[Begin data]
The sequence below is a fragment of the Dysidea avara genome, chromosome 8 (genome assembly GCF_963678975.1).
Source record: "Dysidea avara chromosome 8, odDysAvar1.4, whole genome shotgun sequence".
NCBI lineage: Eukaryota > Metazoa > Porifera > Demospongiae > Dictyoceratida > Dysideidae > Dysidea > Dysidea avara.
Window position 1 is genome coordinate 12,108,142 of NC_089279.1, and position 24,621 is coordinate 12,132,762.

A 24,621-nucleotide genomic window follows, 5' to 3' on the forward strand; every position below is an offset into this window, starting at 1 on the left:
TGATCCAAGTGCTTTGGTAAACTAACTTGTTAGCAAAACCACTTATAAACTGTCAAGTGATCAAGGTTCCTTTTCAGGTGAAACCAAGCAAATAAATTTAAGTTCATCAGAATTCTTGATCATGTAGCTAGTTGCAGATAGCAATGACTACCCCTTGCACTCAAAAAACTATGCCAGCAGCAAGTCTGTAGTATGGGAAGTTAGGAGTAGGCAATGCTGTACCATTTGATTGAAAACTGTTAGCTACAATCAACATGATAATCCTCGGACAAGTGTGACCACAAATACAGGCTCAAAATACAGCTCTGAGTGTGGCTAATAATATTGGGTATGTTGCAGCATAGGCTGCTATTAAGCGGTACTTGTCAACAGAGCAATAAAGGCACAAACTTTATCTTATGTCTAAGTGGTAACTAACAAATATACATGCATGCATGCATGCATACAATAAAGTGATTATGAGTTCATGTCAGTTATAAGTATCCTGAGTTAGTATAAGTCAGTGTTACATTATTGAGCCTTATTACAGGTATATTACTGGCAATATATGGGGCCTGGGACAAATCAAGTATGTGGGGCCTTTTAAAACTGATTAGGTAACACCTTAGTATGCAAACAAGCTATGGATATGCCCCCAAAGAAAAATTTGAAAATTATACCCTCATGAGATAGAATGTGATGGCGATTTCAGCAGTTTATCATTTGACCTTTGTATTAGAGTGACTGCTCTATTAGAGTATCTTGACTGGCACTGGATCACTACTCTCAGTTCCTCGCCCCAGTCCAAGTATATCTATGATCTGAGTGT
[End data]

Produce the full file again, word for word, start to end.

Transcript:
The sequence below is a fragment of the Dysidea avara genome, chromosome 8 (genome assembly GCF_963678975.1).
Source record: "Dysidea avara chromosome 8, odDysAvar1.4, whole genome shotgun sequence".
NCBI lineage: Eukaryota > Metazoa > Porifera > Demospongiae > Dictyoceratida > Dysideidae > Dysidea > Dysidea avara.
Window position 1 is genome coordinate 12,108,142 of NC_089279.1, and position 24,621 is coordinate 12,132,762.

A 24,621-nucleotide genomic window follows, 5' to 3' on the forward strand; every position below is an offset into this window, starting at 1 on the left:
TGATCCAAGTGCTTTGGTAAACTAACTTGTTAGCAAAACCACTTATAAACTGTCAAGTGATCAAGGTTCCTTTTCAGGTGAAACCAAGCAAATAAATTTAAGTTCATCAGAATTCTTGATCATGTAGCTAGTTGCAGATAGCAATGACTACCCCTTGCACTCAAAAAACTATGCCAGCAGCAAGTCTGTAGTATGGGAAGTTAGGAGTAGGCAATGCTGTACCATTTGATTGAAAACTGTTAGCTACAATCAACATGATAATCCTCGGACAAGTGTGACCACAAATACAGGCTCAAAATACAGCTCTGAGTGTGGCTAATAATATTGGGTATGTTGCAGCATAGGCTGCTATTAAGCGGTACTTGTCAACAGAGCAATAAAGGCACAAACTTTATCTTATGTCTAAGTGGTAACTAACAAATATACATGCATGCATGCATGCATACAATAAAGTGATTATGAGTTCATGTCAGTTATAAGTATCCTGAGTTAGTATAAGTCAGTGTTACATTATTGAGCCTTATTACAGGTATATTACTGGCAATATATGGGGCCTGGGACAAATCAAGTATGTGGGGCCTTTTAAAACTGATTAGGTAACACCTTAGTATGCAAACAAGCTATGGATATGCCCCCAAAGAAAAATTTGAAAATTATACCCTCATGAGATAGAATGTGATGGCGATTTCAGCAGTTTATCATTTGACCTTTGTATTAGAGTGACTGCTCTATTAGAGTATCTTGACTGGCACTGGATCACTACTCTCAGTTCCTCGCCCCAGTCCAAGTATATCTATGATCTGAGTGT